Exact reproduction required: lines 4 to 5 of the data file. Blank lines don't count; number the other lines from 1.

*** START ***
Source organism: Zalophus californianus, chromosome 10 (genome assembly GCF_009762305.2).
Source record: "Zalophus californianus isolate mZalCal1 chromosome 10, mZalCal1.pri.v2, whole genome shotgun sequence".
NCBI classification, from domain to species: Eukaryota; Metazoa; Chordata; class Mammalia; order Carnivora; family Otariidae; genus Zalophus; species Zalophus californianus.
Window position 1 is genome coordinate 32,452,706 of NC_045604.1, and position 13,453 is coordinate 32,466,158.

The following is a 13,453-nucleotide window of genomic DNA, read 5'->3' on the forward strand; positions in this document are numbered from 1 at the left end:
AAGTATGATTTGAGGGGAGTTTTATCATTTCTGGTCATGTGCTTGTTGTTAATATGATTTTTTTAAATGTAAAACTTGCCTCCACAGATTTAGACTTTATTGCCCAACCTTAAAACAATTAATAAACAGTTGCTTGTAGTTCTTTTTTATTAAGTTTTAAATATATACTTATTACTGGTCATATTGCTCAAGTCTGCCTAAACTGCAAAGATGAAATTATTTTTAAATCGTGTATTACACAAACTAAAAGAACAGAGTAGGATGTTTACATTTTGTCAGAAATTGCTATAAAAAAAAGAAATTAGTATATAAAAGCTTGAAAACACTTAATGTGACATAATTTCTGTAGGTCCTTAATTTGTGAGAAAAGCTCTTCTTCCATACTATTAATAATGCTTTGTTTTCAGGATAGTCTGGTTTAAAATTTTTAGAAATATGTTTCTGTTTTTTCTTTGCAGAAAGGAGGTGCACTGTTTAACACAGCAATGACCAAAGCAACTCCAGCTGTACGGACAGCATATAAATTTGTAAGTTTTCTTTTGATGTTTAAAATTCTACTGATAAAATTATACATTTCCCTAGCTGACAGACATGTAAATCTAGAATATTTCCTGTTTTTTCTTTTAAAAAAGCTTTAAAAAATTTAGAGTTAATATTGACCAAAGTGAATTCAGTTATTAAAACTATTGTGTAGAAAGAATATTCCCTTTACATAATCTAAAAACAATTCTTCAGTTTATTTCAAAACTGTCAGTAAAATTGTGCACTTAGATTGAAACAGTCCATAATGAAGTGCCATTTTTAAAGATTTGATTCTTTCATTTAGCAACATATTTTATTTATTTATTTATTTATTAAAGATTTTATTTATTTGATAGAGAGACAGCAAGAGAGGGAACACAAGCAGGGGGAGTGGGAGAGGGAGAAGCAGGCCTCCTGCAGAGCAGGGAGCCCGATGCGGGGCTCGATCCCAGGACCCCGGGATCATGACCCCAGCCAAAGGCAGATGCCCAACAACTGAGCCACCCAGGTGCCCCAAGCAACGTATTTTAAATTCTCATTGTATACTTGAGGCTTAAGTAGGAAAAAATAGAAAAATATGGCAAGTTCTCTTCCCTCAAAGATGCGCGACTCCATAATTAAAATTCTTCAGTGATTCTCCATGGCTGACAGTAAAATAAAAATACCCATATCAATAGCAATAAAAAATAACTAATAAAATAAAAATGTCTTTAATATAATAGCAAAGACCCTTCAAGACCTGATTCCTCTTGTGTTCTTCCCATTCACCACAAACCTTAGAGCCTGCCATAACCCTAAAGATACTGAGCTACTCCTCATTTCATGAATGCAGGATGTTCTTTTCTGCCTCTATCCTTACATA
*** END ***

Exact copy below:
Window position 1 is genome coordinate 32,452,706 of NC_045604.1, and position 13,453 is coordinate 32,466,158.

The following is a 13,453-nucleotide window of genomic DNA, read 5'->3' on the forward strand; positions in this document are numbered from 1 at the left end: